Open Redirects: The Latest and Ugliest Face of Phishing Attacks

Anyone who has been on the Internet for a long time will tell you not to click on any link or messages received from a suspicious or unknown number or email id. 99 times out of 100, such messages are phishing attacks designed to steal a user’s personal, sensitive data or install malware in a user’s device for data theft. There’s no shortage of phishing attacks like spear-phishing, smishing, email phishing, and search engine phishing, among others.

According to a report, the FBI received a total of 2,41,324 phishing incidents in 2020 with adjusted losses to the tune of more than $54 million. This is nearly double what was reported in 2019. This is even though most users are now educated against common phishing attacks.

One of the ways through which you can see that a URL is a phishing link is by hovering the mouse over the link and seeing the actual URL. However, hackers are constantly evolving, and they have managed to exploit this basic check, which is called Open Redirect phishing attacks. Here’s everything you need to know.

Why Are Open Redirects Perfect Disguise for Phishing Attacks?

What makes Open Redirects a perfect disguise for phishing attacks is that most websites commonly use them, famous or otherwise. This is because redirects are very useful as they let website owners move to a new domain without losing the domain authority. Some websites use them for marketing purposes where they create multiple domains with similar content and then employ redirects to direct the traffic to the main website.

You can see here how it’s possible for a hacker worth their salt to exploit redirects to create a covert redirect leading to a website other than the originally intended URL. This is a dangerous flaw that most web admins should not allow in the first place.  A good and reputed website should have proper configurations to restrict unknown redirects or have “allow listed” property in place for external redirects. However, not all webmasters are skillful or careful enough, which leads to hackers exploiting their URL for an open redirect phishing attack.

For example, you might receive an email resembling your binary trading or Bitcoin platform saying you have received a certain amount of profit and to claim it you’ll have to log in to the platform.

The link in the email might look legit to the naked eye but might have a hidden code that will redirect you to a malicious site that “looks” like your trading platform. It’s imperative to check if the website is legit before clicking on any link that requires providing your sensitive personal data, especially those concerning finances. You can do a basic check by inspecting the URL, SSL certificates, and more.

How Are Hackers Exploiting Open Redirects?

When employing an open redirect phishing attack, a hacker will take a legitimate URL of a popular website like banking or e-commerce. They will then embed a malicious code buried deep within the link, which activates when the users click on it. The URL will then take them to a different malicious domain, designed to look like the original website but sends the data to the hacker.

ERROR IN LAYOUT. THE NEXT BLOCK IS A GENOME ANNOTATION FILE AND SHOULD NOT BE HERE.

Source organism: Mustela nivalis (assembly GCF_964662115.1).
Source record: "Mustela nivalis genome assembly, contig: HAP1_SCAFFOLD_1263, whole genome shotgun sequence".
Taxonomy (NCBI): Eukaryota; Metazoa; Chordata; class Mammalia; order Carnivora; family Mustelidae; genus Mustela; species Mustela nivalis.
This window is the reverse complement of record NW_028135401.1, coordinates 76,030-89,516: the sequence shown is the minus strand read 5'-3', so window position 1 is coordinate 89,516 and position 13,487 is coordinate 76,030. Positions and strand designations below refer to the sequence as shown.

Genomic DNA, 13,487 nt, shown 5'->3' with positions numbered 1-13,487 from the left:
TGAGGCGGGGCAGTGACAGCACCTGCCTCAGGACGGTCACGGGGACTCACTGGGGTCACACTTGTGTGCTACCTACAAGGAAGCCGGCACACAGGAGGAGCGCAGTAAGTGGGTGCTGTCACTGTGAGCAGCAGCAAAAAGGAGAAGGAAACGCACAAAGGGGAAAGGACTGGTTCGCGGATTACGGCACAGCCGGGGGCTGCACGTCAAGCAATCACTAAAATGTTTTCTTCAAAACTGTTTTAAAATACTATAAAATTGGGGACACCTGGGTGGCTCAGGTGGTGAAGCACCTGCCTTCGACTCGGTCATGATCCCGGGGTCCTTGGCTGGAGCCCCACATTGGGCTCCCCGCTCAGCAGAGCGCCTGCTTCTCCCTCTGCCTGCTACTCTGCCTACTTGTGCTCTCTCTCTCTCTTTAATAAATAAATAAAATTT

Here’s how it works. The victim receives the phishing email from the hacker with the open redirect URL in it. As they hover their mouse on the link, they are shown the original URL. Blissfully unaware of the malicious code in the link, they click on it.

The user is then redirected to the scam website. To make it look legit, the website will throw up a sign-in error message with a CAPTCHA verification, which assures users that they are on a legit website. They are then asked to log in again because of the error, and that’s how their details land up with the hacker.

While the phishing attack method is quite similar to good old email phishing, the execution of open redirect is what makes it more sophisticated. This is the reason why phishing attacks doubled in number last year compared to the year before.

How to Safeguard Against Open Redirect Phishing Attacks?

Every effective phishing attack has three elements: a social bait, a sophisticated detection evasion technique like open redirect, and a solid infrastructure to carry out the attack. One of the best ways to safeguard against a phishing attack is installing and using powerful Internet security software on your device, be it a tablet, PC, or smartphone.

 This software will continuously monitor the incoming emails or messages to filter out attachments containing malware, phishing sites, and malicious links. Some software also lets users set parameters like block emails or messages from unknown numbers and email IDs.

However, sneaky malware can find its way to your inbox even with the security software in place. Therefore, the next best layer of protection is awareness and education about such attacks. You already know better than to click on suspicious links. If you fall prey to an extremely legit-looking phishing link, look out for red flags like immediate sign-in error prompting you to provide the password again and the likes.

In the end, the best protection against possible phishing attacks is to be careful and avoid opening any email or other communication from unknown numbers. No one is more significant, and no issue is more pressing than your security. Therefore, stick to emails you recognize, and instead of opening links from email, go directly to the intended website.

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